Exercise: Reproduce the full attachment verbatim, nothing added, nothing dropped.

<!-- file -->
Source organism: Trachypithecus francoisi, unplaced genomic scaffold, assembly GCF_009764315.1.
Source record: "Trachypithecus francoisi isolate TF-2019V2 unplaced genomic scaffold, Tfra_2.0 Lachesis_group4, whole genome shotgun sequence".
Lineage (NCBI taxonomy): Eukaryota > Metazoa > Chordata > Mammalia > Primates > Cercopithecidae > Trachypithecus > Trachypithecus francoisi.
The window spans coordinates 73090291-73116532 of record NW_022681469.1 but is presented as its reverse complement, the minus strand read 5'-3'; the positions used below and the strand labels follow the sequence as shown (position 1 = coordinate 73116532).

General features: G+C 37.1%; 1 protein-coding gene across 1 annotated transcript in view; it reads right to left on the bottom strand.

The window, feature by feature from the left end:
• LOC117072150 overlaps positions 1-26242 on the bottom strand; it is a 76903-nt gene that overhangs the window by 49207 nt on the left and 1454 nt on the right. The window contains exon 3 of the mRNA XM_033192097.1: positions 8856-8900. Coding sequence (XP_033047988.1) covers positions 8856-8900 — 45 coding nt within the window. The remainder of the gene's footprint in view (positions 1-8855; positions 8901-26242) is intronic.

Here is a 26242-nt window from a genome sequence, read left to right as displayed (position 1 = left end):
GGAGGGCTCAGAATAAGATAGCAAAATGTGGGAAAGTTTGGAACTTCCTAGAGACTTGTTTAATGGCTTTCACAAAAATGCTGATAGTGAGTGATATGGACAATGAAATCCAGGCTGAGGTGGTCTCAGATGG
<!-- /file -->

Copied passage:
Source organism: Trachypithecus francoisi, unplaced genomic scaffold, assembly GCF_009764315.1.
Source record: "Trachypithecus francoisi isolate TF-2019V2 unplaced genomic scaffold, Tfra_2.0 Lachesis_group4, whole genome shotgun sequence".
Lineage (NCBI taxonomy): Eukaryota > Metazoa > Chordata > Mammalia > Primates > Cercopithecidae > Trachypithecus > Trachypithecus francoisi.
The window spans coordinates 73090291-73116532 of record NW_022681469.1 but is presented as its reverse complement, the minus strand read 5'-3'; the positions used below and the strand labels follow the sequence as shown (position 1 = coordinate 73116532).

General features: G+C 37.1%; 1 protein-coding gene across 1 annotated transcript in view; it reads right to left on the bottom strand.

The window, feature by feature from the left end:
• LOC117072150 overlaps positions 1-26242 on the bottom strand; it is a 76903-nt gene that overhangs the window by 49207 nt on the left and 1454 nt on the right. The window contains exon 3 of the mRNA XM_033192097.1: positions 8856-8900. Coding sequence (XP_033047988.1) covers positions 8856-8900 — 45 coding nt within the window. The remainder of the gene's footprint in view (positions 1-8855; positions 8901-26242) is intronic.

Here is a 26242-nt window from a genome sequence, read left to right as displayed (position 1 = left end):
GGAGGGCTCAGAATAAGATAGCAAAATGTGGGAAAGTTTGGAACTTCCTAGAGACTTGTTTAATGGCTTTCACAAAAATGCTGATAGTGAGTGATATGGACAATGAAATCCAGGCTGAGGTGGTCTCAGATGG